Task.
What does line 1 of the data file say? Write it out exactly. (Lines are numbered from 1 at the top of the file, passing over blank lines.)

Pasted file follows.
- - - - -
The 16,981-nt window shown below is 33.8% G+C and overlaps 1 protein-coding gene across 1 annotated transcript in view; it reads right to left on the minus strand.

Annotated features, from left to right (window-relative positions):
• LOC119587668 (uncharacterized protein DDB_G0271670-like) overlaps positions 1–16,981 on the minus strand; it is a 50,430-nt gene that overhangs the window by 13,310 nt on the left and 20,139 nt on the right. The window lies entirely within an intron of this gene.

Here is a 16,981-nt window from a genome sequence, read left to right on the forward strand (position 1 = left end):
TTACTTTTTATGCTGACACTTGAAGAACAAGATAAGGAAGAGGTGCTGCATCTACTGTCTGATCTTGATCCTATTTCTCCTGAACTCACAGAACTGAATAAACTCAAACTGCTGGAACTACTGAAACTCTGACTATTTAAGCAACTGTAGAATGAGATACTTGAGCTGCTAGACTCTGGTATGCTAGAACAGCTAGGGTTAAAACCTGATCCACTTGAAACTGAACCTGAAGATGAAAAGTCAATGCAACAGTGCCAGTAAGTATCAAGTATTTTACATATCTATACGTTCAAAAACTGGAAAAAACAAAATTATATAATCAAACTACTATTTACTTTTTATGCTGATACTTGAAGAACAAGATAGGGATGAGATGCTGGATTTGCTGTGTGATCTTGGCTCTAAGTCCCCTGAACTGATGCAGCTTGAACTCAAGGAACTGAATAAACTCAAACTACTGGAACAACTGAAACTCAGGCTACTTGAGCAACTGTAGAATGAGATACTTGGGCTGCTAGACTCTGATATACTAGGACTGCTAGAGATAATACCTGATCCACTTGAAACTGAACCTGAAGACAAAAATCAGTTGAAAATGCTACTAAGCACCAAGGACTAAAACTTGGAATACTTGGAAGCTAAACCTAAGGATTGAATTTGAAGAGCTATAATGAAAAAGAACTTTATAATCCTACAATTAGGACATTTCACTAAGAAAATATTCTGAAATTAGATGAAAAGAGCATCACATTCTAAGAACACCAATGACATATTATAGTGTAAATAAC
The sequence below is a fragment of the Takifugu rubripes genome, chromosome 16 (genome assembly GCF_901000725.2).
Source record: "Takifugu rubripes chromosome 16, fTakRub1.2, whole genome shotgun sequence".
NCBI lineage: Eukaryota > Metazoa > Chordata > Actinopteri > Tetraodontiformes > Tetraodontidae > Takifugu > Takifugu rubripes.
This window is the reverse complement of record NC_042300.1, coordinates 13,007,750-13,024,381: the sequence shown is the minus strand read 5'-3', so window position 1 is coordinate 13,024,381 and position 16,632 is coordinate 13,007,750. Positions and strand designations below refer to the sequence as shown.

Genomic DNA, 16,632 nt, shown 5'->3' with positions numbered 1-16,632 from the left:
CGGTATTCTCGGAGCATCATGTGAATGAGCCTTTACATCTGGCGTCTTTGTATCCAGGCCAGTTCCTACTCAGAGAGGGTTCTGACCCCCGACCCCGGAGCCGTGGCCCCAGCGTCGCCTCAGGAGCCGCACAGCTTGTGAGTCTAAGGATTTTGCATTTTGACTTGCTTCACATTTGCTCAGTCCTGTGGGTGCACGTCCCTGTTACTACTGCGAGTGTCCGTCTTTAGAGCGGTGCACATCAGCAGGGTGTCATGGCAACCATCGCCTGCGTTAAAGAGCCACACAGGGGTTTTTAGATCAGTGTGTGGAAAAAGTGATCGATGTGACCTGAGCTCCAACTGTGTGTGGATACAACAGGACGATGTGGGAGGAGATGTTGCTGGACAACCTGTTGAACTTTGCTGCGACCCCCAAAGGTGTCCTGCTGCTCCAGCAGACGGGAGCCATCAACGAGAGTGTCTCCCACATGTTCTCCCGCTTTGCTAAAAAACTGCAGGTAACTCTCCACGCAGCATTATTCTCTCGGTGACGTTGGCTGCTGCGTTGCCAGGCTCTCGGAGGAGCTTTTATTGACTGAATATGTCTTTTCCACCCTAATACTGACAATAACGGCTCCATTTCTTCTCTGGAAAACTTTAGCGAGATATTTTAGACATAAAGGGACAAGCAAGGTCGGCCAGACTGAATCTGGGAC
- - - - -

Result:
The 16,981-nt window shown below is 33.8% G+C and overlaps 1 protein-coding gene across 1 annotated transcript in view; it reads right to left on the minus strand.